No-deal Brexit would be a betrayal, says Philip Hammond

Rowena Mason and Jessica Elgot
Photograph: Andres Pantoja/SOPA Images/REX/Shutterstock

Boris Johnson has been warned by Philip Hammond that leaving the EU without a deal would be a betrayal of the referendum result, as the former chancellor led a group of 20 Conservatives making clear their opposition to crashing out on 31 October.

Related: Hammond plots with Labour to kill Johnson’s no-deal Brexit plan

In a sign that some Tory MPs are determined to block a no-deal Brexit, Hammond appeared to blame Dominic Cummings, Johnson’s senior adviser, for making demands for a new deal that the EU “cannot and will not accede to”.

Writing in the Times, he said: “The hardliners may make the most noise but they are not the most numerous. Most people in this country want to see us leave in a smooth and orderly fashion that will not disrupt lives, cost jobs or diminish living standards, whether they voted leave or remain in 2016. No deal would be a betrayal of the 2016 referendum result. It must not happen.”

In an apparent swipe at Cummings, he said: “The unelected people who pull the strings of this government know that this is a demand the EU cannot, and will not, accede to. Not just because they will be stubborn in their defence of the single market (although they will), but because the fragility of their own coalition of 27 means any attempt on their side to reopen the package would see their unity collapse. They will not take that chance and the smart people in Whitehall know it.”

A senior Downing Street source said: “Philip Hammond actively undermined the government’s negotiating position by frustrating and obstructing preparation to leave the EU. Everyone knows that the ex-chancellor’s real objective was to cancel the referendum result.”

The former chancellor is leading a group of 20 Tories, including seven former cabinet ministers, who have written to Johnson accusing him of setting the bar too high in negotiations with the EU to have a hope of getting changes to a deal.

Signed by Greg Clark, David Gauke, Rory Stewart and others, the letter says: “We are alarmed by the ‘red lines’ you have drawn which, on the face of it, appear to eliminate the chance of reaching agreement with the EU”.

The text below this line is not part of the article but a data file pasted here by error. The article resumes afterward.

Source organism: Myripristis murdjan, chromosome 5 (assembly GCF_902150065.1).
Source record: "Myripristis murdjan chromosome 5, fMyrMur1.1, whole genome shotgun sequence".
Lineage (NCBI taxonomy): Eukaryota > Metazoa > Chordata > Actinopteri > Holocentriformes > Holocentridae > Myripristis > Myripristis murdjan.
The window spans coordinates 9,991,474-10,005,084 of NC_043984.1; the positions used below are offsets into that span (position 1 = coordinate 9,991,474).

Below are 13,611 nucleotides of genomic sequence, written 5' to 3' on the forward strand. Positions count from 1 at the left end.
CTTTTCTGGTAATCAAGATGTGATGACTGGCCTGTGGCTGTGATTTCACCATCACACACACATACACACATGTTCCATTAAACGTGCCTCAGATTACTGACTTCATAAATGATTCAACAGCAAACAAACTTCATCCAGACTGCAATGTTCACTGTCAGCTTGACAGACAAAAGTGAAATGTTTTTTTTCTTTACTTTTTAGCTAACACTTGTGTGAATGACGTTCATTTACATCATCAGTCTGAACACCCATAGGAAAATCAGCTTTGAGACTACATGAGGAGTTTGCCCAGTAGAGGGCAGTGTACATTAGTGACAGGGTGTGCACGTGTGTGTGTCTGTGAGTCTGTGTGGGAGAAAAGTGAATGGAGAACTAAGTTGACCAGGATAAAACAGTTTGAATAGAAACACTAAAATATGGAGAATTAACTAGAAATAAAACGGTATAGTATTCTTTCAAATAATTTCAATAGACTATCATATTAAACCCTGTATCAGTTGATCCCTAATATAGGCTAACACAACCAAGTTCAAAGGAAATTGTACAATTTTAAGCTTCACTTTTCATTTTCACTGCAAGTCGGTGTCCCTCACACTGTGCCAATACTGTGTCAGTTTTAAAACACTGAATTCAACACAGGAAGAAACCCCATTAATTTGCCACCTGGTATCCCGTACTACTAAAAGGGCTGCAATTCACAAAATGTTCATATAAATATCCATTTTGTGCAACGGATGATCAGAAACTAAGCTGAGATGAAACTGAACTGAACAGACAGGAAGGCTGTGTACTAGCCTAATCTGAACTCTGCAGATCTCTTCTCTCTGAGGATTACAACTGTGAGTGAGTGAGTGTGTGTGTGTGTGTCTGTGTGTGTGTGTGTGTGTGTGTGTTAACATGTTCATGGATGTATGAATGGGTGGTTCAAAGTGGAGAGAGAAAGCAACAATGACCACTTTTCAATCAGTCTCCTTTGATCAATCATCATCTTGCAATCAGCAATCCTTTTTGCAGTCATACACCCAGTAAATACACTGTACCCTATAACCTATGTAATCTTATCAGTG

The intervention is a sign that Tories opposed to a no-deal Brexit are prepared to vote with opposition parties to prevent Johnson taking the UK out of the EU on 31 October without a deal.

At the same time, John Bercow, the Speaker of the House of Commons, vowed at an Edinburgh festival fringe event to fight attempts to sideline parliament “with every breath in my body”. He said he would insist on the right of parliament to continue to sit and debate.

Cummings, the architect of the Vote Leave campaign, has told staff in No 10 that the rebels are too late to stop a no-deal Brexit, as the prime minister could simply push it through on 31 October and hold an election afterwards.

However, his opponents are incensed by the idea that parliament could be sidelined and have been working over the summer on ways to prevent that happening. These include a confidence vote to replace Johnson as prime minister with a temporary government or passing a law to force him to extend article 50.

Johnson insists that he wants a deal with the EU but only one that does not include the “undemocratic backstop” – the insurance mechanism to stop a hard border on the island of Ireland that Brussels says must be a part of the deal.

Since taking office, the prime minster has ramped up preparations for leaving without a deal in a move to convince the EU he is serious about leaving on 31 October regardless of whether the UK has a withdrawal agreement in place.